Cleaning up the culture of corruption in French politics is like trying to sweep the streets of Paris. It's a big job, and fortunately for the citizens of France, their judiciary is not put off by it.
The latest case to be cleared away by prosecutors is that of former Prime Minister Alain Juppé, convicted last week in the "fictitious" hiring of seven employees at Paris City Hall when he was the city's treasurer. The employees actually went to work for the political party of Jacques Chirac, France's president, who at that time, was the mayor of Paris. Until now, Mr. Juppé has been considered the likely successor to Chirac, his mentor.
Juppé's supporters say his suspended 18-month prison sentence, which also bars him from voting for five years and from holding elective office for 10 years, is too harsh. The country "needs" him, they argue, as if the involvement of the nation's political elite in illegal backroom deals is of no consequence.
The judiciary disagrees, and in handing down the maximum sentence, has maintained its independence and watchdog role.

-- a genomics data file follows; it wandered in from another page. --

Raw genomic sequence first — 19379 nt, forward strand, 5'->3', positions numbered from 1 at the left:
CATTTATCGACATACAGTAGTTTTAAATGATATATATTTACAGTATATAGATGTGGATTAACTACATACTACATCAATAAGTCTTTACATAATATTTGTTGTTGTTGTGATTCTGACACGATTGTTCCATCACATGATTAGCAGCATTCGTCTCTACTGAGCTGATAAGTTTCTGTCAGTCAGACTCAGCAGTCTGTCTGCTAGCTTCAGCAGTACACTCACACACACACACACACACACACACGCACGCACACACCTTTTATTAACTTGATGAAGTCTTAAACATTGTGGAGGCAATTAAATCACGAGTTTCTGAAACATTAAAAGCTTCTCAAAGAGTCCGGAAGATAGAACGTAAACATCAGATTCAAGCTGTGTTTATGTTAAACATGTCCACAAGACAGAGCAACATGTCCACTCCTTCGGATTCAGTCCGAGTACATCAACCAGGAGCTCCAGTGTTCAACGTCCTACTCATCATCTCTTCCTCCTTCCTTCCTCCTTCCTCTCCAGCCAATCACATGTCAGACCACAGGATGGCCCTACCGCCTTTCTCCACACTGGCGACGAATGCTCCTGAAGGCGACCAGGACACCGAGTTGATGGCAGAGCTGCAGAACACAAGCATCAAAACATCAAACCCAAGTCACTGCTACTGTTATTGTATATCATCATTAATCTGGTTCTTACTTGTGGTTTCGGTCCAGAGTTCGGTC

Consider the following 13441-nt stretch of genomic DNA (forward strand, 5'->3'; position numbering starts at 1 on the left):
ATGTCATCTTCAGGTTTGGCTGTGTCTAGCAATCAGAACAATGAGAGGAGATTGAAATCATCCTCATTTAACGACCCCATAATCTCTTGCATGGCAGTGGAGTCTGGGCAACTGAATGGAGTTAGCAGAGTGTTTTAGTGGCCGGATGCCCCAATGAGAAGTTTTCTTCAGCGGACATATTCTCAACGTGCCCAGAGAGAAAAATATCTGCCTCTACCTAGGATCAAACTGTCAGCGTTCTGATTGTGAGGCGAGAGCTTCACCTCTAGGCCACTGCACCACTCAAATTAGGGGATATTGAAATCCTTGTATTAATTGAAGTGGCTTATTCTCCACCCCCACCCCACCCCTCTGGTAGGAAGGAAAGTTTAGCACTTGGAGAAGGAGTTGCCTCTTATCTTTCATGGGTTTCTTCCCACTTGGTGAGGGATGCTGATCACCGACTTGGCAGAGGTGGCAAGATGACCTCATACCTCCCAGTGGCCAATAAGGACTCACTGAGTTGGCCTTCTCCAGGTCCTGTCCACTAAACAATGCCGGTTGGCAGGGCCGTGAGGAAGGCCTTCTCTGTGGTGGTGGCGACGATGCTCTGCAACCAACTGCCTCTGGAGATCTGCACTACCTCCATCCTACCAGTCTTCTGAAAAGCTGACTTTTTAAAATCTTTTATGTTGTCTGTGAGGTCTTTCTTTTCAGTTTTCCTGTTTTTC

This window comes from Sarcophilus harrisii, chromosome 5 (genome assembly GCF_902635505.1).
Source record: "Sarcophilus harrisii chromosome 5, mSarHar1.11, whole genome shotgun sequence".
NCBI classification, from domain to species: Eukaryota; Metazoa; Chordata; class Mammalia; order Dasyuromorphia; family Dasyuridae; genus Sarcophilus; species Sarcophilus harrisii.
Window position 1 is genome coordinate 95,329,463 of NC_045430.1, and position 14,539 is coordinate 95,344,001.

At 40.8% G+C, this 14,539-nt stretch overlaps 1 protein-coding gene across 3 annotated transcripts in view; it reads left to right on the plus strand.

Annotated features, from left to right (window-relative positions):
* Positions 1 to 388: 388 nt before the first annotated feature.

France's large public sector and its casual attitude toward conflict of interest create ideal conditions for political corruption. But slowly, the climate is changing. More privatization means less money easily available to the politicians who oversee public services, and the holding of multiple elected offices is no longer favored.
In recent years, judges have cracked down on corruption. In 2001, for instance, former Foreign Minister Roland Dumas was found guilty of accepting illegal gifts from Elf, the formerly state-owned oil company. His conviction, however, was overturned on appeal last year.
Juppé also plans to appeal, which freezes his sentence. At the same time, President Chirac, who was Juppé's boss at the time of the crime, is immune from prosecution while he's still in office. We hope neither France's prosecutors nor its judges will allow any skirting of the law.